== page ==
Actively focused on managing debt, spending less in 2012
TORONTO, Feb. 9, 2012 /CNW/ - Two years ago, Ontarians were among the
most optimistic about the Canadian economy; now they are among the
least optimistic, according to the RBC Canadian Consumer Outlook (RBC CCO) released today. Only 32 per cent expect to see improvements
in the national economy over the next year, compared to 42 per cent in
January 2011 and 60 per cent in January 2010.
In addition, fewer residents of Ontario (34 per cent) expect to see
their own financial situation improve over 2012, as compared to 36 per
cent in January 2011 and 43 per cent in January 2010.
Still, the poll indicates that Ontarians are taking action to control
their financial futures over the next year. Three-in-ten (30 per cent)
plan to focus on reducing their debt, 32 per cent intend to spend less,
and 22 per cent say they will save or invest more; one-in-four (25 per
cent) say they will take all of these actions.
"Ontarians are looking for ways to manage their debt while working to
cover their day-to-day expenses," said Brian Henderson, regional
vice-president, London, Ontario for RBC. "Finding the right balance is
key. This is where a good financial plan can be invaluable. Early each
year is the perfect time to meet with a financial planner, to review
your financial goals and to carve out options that will work best for
you now and in the future."
The RBC CCO also found that Ontario residents are the most anxious about
job security in Canada; 26 per cent are concerned that someone in their
household will lose their job in 2012, an increase of three percentage
points compared to last year at this time. Four-in-ten Ontarians (41
per cent) believe they are currently working in a job or field that
fits their skills/training/education. Three-in-ten (30 per cent) would
move to another city, region or part of the country to keep their
present job, advance or change careers, or to find new work. Almost
half of Ontarians (48 per cent) named Alberta as the top job-creating
region in the country, followed by their own province (34 per cent) and
Saskatchewan (nine per cent).
Based on the latest RBC Economics Provincial Outlook, the employment outlook for Ontario will be facing some challenges in
"Ontario's job market has since shifted down several gears since a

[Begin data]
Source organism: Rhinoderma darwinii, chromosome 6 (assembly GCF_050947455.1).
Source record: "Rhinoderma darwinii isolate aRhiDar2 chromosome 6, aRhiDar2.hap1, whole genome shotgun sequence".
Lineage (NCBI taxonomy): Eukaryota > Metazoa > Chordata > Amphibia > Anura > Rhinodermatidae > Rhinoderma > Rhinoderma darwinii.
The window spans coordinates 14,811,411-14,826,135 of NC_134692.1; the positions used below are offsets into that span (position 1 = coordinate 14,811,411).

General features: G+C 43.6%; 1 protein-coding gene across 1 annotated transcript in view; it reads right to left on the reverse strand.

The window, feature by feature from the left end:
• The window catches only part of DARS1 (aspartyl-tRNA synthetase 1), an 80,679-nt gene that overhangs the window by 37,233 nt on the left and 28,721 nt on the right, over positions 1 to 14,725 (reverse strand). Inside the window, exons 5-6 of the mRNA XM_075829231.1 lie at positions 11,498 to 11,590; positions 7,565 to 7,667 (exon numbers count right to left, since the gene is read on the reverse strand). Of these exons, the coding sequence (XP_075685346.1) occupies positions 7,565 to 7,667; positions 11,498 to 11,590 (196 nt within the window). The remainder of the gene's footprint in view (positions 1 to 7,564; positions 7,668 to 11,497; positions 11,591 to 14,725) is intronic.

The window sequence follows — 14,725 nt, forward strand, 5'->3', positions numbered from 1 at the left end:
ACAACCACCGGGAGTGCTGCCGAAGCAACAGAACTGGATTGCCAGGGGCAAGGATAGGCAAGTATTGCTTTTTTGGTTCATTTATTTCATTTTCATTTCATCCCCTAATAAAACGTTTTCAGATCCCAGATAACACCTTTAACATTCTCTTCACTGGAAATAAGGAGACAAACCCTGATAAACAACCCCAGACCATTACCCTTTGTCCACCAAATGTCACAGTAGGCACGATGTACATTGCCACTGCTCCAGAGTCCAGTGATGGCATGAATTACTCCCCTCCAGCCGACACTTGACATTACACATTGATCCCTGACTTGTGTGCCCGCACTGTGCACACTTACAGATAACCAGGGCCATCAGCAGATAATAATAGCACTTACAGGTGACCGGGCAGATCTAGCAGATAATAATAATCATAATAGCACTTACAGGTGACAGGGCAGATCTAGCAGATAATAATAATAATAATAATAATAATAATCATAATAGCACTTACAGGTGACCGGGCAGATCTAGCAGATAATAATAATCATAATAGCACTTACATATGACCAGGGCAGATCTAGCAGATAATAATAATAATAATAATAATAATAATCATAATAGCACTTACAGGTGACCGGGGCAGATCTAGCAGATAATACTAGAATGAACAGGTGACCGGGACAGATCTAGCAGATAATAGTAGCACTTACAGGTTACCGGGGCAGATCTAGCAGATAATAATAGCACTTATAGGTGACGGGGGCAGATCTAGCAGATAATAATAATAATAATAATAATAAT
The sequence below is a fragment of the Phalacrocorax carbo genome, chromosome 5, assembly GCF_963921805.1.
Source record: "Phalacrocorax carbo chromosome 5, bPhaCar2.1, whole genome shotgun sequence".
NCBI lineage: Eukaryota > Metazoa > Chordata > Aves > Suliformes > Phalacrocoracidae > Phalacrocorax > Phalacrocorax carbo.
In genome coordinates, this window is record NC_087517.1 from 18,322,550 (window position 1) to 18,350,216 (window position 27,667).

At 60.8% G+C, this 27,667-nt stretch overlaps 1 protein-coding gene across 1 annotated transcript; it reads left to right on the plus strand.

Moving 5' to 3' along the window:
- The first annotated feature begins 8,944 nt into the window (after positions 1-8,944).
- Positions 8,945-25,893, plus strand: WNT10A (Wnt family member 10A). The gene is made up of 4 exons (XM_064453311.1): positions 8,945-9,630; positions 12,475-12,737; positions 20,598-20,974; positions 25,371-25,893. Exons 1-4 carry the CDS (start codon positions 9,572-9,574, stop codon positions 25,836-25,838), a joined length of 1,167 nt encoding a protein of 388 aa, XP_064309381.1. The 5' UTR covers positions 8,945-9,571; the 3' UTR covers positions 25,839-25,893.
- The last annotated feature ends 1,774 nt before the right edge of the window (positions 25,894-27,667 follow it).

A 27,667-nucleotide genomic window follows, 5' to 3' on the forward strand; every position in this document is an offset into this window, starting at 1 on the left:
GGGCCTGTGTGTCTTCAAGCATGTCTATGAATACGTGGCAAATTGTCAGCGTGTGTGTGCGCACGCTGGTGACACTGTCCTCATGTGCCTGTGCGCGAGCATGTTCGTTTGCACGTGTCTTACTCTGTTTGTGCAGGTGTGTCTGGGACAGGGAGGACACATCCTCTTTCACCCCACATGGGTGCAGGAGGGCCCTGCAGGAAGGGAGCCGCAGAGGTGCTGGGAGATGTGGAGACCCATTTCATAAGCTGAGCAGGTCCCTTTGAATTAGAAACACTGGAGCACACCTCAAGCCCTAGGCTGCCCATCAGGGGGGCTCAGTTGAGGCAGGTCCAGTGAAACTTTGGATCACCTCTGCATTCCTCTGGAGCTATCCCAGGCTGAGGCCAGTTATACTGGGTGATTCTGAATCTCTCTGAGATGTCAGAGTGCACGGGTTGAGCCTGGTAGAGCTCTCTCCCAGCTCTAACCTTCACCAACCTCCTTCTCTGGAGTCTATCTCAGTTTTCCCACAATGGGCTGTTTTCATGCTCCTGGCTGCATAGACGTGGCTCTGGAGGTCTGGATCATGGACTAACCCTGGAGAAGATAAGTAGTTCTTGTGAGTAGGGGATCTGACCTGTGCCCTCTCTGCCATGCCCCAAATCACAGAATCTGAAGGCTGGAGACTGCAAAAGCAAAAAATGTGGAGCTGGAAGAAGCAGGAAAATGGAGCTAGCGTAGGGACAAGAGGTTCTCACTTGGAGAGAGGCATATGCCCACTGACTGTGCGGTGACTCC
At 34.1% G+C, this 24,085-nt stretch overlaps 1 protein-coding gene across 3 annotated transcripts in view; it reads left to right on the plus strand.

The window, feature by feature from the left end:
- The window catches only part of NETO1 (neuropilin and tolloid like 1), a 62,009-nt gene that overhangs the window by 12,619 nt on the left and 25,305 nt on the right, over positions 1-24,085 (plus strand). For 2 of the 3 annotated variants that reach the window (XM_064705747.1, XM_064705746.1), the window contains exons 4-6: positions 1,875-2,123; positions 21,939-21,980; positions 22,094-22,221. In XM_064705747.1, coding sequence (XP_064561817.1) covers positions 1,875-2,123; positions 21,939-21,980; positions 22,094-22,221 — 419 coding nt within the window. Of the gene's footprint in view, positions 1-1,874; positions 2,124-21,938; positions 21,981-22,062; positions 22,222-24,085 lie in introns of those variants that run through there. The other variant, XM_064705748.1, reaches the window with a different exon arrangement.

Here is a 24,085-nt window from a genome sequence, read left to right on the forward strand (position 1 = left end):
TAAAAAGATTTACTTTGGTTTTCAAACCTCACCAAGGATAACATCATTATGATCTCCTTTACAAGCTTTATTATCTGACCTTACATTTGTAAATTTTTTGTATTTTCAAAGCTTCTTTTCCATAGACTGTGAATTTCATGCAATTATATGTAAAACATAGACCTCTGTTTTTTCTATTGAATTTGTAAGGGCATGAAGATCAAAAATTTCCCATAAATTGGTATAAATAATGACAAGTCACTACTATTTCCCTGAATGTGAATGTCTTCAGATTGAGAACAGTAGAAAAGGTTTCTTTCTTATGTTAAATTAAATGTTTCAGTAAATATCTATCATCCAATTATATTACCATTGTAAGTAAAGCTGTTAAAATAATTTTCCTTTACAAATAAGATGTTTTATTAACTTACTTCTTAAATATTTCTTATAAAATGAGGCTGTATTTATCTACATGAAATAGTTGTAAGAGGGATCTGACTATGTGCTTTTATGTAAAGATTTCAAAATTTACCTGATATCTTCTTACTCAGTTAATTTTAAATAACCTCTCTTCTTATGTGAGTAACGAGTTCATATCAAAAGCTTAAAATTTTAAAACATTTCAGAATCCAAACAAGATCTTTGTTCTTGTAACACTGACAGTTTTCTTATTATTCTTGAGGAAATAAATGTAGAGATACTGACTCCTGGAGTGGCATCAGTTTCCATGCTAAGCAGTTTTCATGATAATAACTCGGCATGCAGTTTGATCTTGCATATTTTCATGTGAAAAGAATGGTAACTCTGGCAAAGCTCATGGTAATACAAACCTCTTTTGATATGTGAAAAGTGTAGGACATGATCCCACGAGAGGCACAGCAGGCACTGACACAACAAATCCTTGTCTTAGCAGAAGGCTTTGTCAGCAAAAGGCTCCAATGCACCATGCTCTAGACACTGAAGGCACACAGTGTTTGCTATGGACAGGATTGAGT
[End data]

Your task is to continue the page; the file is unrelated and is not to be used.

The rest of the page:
strong start in early 2011 - the unemployment rate in the province rose
to 8.1 per cent in January after a loss of 7,500 jobs was reported,"
noted Craig Wright, senior vice-president and chief economist, RBC.
"This drop in employment was disappointing, but we expect to see the
economy pick up pace over the course of this year, supported by factors
such as stronger U.S. growth."
The RBC CCO is Canada's most comprehensive consumer assessment of the
economy, personal financial situation and economic and purchasing
expectations. Other provincial highlights from the February 2012 RBC
Personal Finance: Compared to the same time last year, 45 per cent of Ontarians believe
they are standing still, 29 per cent feel they are losing ground and 26
per cent say they are getting ahead financially in terms of their
current personal finances.
Personal Debt: The average Ontarian now carries $13,043 in personal (non-mortgage)
debt, compared to the national average of $11,729.
Major Purchases: Over half of Ontario residents (54 per cent) indicate they have delayed
major purchases - such as buying a car, household appliances or
vacation spending - due to current economic conditions, just over the
national average of 53 per cent.
Lottery Windfall: Ontarians work for more reasons than just the money, with 40 per cent
saying that even if they were to win $1 million in a lottery, they
would continue working; 27 per cent say they would retire.
The national RBC CCO release, full set of regional releases and related
comparative data charts can be accessed via rbc.com/newsroom/2012/0209-cdn-consumer.html.
About RBC's debt management and other financial advice and interactive
Whether Canadians want to get more from their day to day banking, protect what's important, save and invest, borrow with confidence or
take care of their businesses, the RBC Advice Centre can help answer their questions. Interactive tools and calculators
provide customized information covering many facets of personal
finance, including the Debt Reduction Plan and the Debt Consolidation Calculator. With the guidance of RBC advisors who are available to chat live,
Canadians have access to free, no-obligation professional advice about
RBC products and services and personalized one-on-one service. Further
information is available at rbcadvicecentre.com. In addition, RBC's myFinanceTracker, a comprehensive online financial management tool, offers all personal
RBC online banking clients the ability, at no cost, to create a set budget and track their
spending habits and to access H&R Block tax-related apps in the new myTax Centre, to help manage and plan their taxes.
About the RBC Canadian Consumer Outlook Index (RBC CCO)
Benchmarked as of November 2009, the RBC CCO is conducted online via
Ipsos Reid's national I-Say Consumer Panel. Data collection was January
9 to 16, 2012, via 4,479 Canadians (490 British Columbia, 498 Alberta,
538 Saskatchewan/Manitoba, 1,395 Ontario, 921 Quebec, 635 Atlantic
Canada). Weighting was then employed to balance demographics and ensure
that the sample's composition reflects that of the adult population
according to Census data and to provide results intended to approximate
the sample universe. A survey with an unweighted probability sample of
this size and a 100 per cent response rate would have an estimated
margin of error of ±1.65 percentage points, 19 times out of 20, of what
the results would have been had the entire population of adults in
Canada been polled.
For further information:
Greg Skinner, RBC, 416-974-5904
Craig Christie, RBC Corporate Communications, 416-974-8820